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Message 101446 - Posted: 22 Apr 2021, 17:05:46 UTC - in response to Message 101445.  

* Gutted all my controls via app_config on projects
Please don't be so vague, undoing app_config settings is not trivial. Of course deleting the file is not enough but also reloading the (now non-existent) configuration, updating the project or restarting BOINC isn't, at least the CPU and GPU values persist. The project's original values only come back with new tasks but I'm not sure to what extent they are applied then. I am however sure that the values displayed with old tasks are not updated without another client restart so whatever you see there may be outdated.
When I want to revert app_config settings I first change them to the values used by the project, then reload the configuration, then delete it and restart the client. And I try to avoid app_config in the first place. Don't think of app_config as an easy and safe configuration tool for average users, it is a later add-on to BOINC which as far as I know has never been fully integrated. If you use it you can expect unexpected things to happen. I'm quite sure that getting many more tasks than you could finish was such thing.

* Changed my prefs to use max of 75% of cores
At that point the event log will show you how many CPUs that translates to. Likely the correct six. I've seen BOINC schedule one CPU more than configured when in panic mode but that shouldn't be the case here with only 10 tasks in progress and nearly full time left.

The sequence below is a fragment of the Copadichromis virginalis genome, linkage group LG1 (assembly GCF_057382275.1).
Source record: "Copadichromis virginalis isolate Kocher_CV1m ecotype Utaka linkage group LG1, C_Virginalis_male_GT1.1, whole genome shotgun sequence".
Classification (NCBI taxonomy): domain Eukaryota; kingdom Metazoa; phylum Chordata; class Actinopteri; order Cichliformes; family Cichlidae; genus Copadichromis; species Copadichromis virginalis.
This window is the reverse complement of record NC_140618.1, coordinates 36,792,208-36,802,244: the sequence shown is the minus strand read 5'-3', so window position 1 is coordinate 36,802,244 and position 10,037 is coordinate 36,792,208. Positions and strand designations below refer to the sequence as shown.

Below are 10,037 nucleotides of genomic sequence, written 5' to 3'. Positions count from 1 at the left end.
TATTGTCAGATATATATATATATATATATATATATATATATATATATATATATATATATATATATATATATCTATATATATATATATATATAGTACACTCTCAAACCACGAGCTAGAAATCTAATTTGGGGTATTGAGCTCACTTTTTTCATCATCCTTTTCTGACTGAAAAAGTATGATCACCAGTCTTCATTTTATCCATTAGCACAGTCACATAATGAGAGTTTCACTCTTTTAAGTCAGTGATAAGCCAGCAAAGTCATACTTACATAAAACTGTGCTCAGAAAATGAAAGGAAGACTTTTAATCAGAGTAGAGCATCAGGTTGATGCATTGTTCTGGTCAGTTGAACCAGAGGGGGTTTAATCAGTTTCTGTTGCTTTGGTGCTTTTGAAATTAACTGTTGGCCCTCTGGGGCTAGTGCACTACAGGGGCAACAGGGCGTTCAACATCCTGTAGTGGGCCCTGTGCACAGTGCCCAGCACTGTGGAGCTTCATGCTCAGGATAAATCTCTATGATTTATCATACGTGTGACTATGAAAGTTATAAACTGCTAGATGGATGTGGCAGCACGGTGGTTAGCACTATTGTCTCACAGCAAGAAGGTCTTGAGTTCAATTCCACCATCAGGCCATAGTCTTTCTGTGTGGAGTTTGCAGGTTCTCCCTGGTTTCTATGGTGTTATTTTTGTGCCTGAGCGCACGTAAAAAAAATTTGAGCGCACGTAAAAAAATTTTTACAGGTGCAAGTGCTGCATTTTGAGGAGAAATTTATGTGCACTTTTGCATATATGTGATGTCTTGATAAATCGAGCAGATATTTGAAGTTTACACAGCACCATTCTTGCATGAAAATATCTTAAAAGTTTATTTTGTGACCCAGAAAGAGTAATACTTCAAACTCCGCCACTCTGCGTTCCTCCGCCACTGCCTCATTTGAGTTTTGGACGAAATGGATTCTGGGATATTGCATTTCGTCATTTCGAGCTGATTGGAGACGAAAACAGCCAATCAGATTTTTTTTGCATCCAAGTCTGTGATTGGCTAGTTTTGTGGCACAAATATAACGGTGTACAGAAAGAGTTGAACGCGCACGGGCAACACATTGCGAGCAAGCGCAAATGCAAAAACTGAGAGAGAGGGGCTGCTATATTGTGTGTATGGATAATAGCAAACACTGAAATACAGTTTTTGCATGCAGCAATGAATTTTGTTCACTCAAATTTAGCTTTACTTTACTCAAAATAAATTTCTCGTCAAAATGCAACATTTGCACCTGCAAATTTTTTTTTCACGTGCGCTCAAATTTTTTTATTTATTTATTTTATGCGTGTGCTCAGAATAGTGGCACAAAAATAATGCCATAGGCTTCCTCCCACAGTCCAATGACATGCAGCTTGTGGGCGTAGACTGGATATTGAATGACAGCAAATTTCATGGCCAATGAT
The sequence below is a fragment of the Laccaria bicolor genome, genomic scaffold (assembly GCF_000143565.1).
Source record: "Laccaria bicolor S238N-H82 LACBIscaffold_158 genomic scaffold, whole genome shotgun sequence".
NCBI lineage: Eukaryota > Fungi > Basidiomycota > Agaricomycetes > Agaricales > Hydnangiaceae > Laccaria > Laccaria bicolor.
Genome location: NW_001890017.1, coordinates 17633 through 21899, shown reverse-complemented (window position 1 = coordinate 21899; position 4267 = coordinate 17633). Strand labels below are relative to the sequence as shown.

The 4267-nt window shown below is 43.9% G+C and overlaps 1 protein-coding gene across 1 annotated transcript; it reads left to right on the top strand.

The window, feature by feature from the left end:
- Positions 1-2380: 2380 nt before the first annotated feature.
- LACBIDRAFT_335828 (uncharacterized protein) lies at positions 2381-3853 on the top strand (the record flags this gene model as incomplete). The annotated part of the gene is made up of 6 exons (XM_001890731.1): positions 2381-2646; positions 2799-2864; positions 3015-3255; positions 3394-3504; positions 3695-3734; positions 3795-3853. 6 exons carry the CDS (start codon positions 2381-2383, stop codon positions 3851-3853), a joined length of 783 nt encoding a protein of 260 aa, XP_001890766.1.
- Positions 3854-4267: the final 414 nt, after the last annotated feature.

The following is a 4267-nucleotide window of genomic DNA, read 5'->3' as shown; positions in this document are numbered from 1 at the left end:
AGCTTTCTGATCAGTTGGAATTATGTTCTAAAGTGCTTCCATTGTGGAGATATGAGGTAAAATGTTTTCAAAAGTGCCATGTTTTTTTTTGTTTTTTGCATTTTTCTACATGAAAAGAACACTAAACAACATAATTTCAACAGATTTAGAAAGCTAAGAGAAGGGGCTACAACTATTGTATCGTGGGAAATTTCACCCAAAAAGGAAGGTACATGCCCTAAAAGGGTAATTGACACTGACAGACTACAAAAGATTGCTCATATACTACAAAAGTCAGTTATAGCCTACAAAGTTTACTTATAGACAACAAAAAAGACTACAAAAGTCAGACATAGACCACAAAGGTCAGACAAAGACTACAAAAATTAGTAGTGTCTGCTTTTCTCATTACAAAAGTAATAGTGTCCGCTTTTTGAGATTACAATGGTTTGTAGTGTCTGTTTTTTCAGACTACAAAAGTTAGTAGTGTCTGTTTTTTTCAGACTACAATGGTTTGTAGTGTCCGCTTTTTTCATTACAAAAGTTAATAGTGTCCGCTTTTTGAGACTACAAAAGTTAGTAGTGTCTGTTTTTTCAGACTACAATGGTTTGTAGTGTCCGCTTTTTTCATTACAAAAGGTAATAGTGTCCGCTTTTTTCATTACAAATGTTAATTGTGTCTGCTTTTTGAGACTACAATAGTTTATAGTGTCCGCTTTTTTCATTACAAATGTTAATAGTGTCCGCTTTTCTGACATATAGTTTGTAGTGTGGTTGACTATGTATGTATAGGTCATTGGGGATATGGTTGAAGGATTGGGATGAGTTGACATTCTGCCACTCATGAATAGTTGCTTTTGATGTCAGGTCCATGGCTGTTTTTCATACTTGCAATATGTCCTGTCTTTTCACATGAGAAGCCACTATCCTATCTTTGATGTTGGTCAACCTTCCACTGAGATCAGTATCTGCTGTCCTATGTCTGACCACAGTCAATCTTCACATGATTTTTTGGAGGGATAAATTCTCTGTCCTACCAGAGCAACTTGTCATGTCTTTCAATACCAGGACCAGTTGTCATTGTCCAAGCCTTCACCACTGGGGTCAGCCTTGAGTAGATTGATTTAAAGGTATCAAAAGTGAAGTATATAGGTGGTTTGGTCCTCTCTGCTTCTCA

Updated all projects and kickstarted it. Rosetta took 5 cores, GPU projects 1 per, 2 total.
Is that what the Manager showed you? Again, that may not be reality. Without different configuration I'd expect 1 core total scheduled for the GPU tasks and the remaining 5 of 6 for CPU tasks. Real usage will rather have been 2+5, more than you wanted. But if the Manager displayed just that in this case it was coincidence.

* Changed my prefs to use max of 74% of cores because inclusive programmer math.
I don't think so.
Either set 75% and configure the GPU projects to schedule 1 CPU and 1 GPU per task. That way up to 2 CPUs will be scheduled for (usually) 2 GPU tasks and the remaining 4-6 for CPU tasks. OR set 50% and 0.1 CPU + 1 GPU. Due to the way BOINC schedules CPUs it will not reserve any for GPU support (but the applications still use them) and you always have 4 for CPU tasks but never more. That's two simple suggestions, of course you can make things more complicated by running several tasks per GPU.
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Viktor

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Message 101513 - Posted: 26 Apr 2021, 0:13:58 UTC - in response to Message 101446.  

Please don't be so vague, undoing app_config settings is not trivial.
Sure thing and warning heeded. I was checking project status and found a private message from a user in 2020 offering help for the amount of errors my client was throwing. I did a deep dive on how my rosetta progress was going and noticed the flood of tasks, etc mentioned in my initial post. I disallowed any new rosetta tasks a week ago after and let them run through to avoid giving the project any headaches. After I had no tasks left I posted on the forum and received help. Per recommendations I removed the 1 line present in my app_config which was to limit the concurrent tasks. As boinc does not like a blank app_config I deleted it from all projects as I had only created them to help balance rossetta vs the gpu projects. I issued the command to update the projects via "boinccmd --project (url of project) update". I restarted the boinc service which was when I ran into the 6 vs 7 problem. See below.